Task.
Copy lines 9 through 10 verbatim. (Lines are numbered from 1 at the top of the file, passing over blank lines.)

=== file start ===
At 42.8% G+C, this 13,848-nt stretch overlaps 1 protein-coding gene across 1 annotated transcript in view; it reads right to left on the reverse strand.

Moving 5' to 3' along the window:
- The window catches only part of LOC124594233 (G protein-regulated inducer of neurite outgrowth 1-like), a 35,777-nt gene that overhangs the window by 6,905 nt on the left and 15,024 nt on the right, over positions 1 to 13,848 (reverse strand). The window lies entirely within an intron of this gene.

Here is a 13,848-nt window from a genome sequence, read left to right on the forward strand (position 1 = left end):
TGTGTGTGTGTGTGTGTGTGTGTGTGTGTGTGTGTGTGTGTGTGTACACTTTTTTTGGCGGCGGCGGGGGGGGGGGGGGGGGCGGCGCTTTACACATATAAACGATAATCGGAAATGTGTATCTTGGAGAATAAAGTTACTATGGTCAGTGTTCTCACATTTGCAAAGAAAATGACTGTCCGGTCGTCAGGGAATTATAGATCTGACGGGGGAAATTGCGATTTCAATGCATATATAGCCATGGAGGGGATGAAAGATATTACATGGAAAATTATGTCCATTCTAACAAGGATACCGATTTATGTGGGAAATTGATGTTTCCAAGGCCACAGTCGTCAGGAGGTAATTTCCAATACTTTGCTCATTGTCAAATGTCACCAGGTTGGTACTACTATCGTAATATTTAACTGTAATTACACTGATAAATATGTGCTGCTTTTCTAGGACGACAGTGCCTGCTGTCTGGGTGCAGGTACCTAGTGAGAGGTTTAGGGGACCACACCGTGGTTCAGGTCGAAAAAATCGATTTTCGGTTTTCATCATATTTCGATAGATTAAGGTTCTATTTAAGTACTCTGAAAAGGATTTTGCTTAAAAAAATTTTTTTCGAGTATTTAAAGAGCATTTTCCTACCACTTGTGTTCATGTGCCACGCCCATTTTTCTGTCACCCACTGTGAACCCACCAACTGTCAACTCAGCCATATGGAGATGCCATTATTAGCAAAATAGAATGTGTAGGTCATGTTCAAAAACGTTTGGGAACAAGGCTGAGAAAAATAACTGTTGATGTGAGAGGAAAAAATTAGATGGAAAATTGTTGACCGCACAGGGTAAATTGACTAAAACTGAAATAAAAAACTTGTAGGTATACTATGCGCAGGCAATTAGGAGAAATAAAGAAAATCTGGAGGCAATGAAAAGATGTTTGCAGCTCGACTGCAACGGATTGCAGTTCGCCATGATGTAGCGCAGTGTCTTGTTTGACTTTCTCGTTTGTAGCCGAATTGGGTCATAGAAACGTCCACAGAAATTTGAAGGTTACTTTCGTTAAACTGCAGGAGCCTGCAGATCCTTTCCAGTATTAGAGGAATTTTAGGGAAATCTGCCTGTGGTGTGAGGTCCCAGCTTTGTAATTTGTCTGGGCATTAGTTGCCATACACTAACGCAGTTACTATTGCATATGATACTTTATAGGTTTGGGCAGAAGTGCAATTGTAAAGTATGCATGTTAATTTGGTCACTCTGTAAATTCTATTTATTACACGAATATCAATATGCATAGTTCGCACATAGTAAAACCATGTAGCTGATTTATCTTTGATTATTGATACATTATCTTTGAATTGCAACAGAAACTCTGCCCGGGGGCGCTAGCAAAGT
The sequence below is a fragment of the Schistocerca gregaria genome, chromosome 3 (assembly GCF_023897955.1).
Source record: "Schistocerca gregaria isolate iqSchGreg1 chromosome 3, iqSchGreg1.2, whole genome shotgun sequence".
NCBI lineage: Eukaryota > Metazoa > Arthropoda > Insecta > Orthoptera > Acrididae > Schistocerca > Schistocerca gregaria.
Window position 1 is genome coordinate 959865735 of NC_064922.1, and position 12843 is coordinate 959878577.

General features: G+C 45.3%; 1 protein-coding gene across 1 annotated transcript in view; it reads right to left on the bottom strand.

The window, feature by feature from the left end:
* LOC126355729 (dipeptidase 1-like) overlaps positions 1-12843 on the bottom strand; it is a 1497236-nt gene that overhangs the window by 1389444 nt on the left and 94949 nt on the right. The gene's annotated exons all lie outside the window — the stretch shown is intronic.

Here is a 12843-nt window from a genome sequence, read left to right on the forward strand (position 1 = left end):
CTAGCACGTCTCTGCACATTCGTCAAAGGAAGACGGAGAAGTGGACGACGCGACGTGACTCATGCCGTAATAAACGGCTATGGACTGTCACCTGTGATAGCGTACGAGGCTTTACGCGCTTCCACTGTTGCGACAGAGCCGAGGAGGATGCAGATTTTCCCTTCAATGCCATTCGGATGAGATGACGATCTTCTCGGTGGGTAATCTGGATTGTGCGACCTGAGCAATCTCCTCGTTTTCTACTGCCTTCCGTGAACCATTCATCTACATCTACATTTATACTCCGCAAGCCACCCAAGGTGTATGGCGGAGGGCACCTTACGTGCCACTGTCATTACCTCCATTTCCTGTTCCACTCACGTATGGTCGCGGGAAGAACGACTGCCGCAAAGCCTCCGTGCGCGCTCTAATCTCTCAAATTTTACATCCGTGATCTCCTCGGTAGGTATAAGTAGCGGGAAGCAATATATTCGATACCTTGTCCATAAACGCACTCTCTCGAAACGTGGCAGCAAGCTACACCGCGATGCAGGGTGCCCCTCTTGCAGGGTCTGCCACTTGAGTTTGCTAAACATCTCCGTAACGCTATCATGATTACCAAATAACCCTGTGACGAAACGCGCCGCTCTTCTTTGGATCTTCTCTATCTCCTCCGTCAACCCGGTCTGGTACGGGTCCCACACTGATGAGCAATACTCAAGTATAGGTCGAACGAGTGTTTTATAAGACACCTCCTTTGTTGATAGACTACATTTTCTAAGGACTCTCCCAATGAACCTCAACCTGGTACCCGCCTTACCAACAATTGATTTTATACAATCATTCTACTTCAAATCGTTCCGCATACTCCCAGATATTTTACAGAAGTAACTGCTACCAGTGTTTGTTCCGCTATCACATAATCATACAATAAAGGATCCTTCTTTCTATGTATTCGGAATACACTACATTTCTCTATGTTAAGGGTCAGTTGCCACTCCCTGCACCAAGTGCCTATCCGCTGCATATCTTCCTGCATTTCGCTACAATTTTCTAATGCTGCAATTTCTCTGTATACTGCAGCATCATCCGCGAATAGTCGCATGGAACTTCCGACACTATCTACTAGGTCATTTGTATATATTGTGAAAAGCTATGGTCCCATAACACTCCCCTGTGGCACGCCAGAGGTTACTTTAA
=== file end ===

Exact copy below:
Window position 1 is genome coordinate 959865735 of NC_064922.1, and position 12843 is coordinate 959878577.

General features: G+C 45.3%; 1 protein-coding gene across 1 annotated transcript in view; it reads right to left on the bottom strand.